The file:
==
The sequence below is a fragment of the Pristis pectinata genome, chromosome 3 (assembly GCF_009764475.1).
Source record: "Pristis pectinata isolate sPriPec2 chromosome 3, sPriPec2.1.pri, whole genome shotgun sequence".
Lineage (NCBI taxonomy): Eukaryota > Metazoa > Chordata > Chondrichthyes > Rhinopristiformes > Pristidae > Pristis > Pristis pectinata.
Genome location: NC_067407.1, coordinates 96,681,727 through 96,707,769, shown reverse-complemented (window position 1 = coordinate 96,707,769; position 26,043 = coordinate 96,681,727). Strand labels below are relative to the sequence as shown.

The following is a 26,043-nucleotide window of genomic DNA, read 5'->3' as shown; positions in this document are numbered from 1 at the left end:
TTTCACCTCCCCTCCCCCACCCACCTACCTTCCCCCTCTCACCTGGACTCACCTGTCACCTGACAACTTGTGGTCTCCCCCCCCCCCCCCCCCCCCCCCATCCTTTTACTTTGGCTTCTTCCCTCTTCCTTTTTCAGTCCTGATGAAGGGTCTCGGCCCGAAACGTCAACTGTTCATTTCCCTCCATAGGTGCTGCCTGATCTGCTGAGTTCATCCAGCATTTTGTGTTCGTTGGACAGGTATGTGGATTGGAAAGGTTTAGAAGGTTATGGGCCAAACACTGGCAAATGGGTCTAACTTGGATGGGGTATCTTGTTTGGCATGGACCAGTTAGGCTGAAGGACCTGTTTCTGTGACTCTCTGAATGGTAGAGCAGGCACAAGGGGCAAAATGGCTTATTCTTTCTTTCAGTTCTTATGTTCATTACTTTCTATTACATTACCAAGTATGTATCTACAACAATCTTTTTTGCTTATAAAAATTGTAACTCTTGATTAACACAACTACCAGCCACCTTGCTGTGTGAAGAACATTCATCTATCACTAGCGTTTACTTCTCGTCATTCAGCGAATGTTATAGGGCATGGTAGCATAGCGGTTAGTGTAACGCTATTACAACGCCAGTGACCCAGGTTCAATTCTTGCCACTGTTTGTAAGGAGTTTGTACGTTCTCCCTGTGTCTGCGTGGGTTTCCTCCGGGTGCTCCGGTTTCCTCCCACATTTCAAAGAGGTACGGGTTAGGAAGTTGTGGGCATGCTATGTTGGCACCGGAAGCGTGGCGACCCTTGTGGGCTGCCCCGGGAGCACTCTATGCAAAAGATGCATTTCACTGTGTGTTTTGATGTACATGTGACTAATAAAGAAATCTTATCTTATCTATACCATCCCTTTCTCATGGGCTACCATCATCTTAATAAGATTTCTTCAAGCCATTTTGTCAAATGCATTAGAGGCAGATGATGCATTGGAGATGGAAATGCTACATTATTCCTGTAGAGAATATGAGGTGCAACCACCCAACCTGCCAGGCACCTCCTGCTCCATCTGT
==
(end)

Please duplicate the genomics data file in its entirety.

The sequence below is a fragment of the Pristis pectinata genome, chromosome 3 (assembly GCF_009764475.1).
Source record: "Pristis pectinata isolate sPriPec2 chromosome 3, sPriPec2.1.pri, whole genome shotgun sequence".
Lineage (NCBI taxonomy): Eukaryota > Metazoa > Chordata > Chondrichthyes > Rhinopristiformes > Pristidae > Pristis > Pristis pectinata.
Genome location: NC_067407.1, coordinates 96,681,727 through 96,707,769, shown reverse-complemented (window position 1 = coordinate 96,707,769; position 26,043 = coordinate 96,681,727). Strand labels below are relative to the sequence as shown.

The following is a 26,043-nucleotide window of genomic DNA, read 5'->3' as shown; positions in this document are numbered from 1 at the left end:
TTTCACCTCCCCTCCCCCACCCACCTACCTTCCCCCTCTCACCTGGACTCACCTGTCACCTGACAACTTGTGGTCTCCCCCCCCCCCCCCCCCCCCCCCATCCTTTTACTTTGGCTTCTTCCCTCTTCCTTTTTCAGTCCTGATGAAGGGTCTCGGCCCGAAACGTCAACTGTTCATTTCCCTCCATAGGTGCTGCCTGATCTGCTGAGTTCATCCAGCATTTTGTGTTCGTTGGACAGGTATGTGGATTGGAAAGGTTTAGAAGGTTATGGGCCAAACACTGGCAAATGGGTCTAACTTGGATGGGGTATCTTGTTTGGCATGGACCAGTTAGGCTGAAGGACCTGTTTCTGTGACTCTCTGAATGGTAGAGCAGGCACAAGGGGCAAAATGGCTTATTCTTTCTTTCAGTTCTTATGTTCATTACTTTCTATTACATTACCAAGTATGTATCTACAACAATCTTTTTTGCTTATAAAAATTGTAACTCTTGATTAACACAACTACCAGCCACCTTGCTGTGTGAAGAACATTCATCTATCACTAGCGTTTACTTCTCGTCATTCAGCGAATGTTATAGGGCATGGTAGCATAGCGGTTAGTGTAACGCTATTACAACGCCAGTGACCCAGGTTCAATTCTTGCCACTGTTTGTAAGGAGTTTGTACGTTCTCCCTGTGTCTGCGTGGGTTTCCTCCGGGTGCTCCGGTTTCCTCCCACATTTCAAAGAGGTACGGGTTAGGAAGTTGTGGGCATGCTATGTTGGCACCGGAAGCGTGGCGACCCTTGTGGGCTGCCCCGGGAGCACTCTATGCAAAAGATGCATTTCACTGTGTGTTTTGATGTACATGTGACTAATAAAGAAATCTTATCTTATCTATACCATCCCTTTCTCATGGGCTACCATCATCTTAATAAGATTTCTTCAAGCCATTTTGTCAAATGCATTAGAGGCAGATGATGCATTGGAGATGGAAATGCTACATTATTCCTGTAGAGAATATGAGGTGCAACCACCCAACCTGCCAGGCACCTCCTGCTCCATCTGT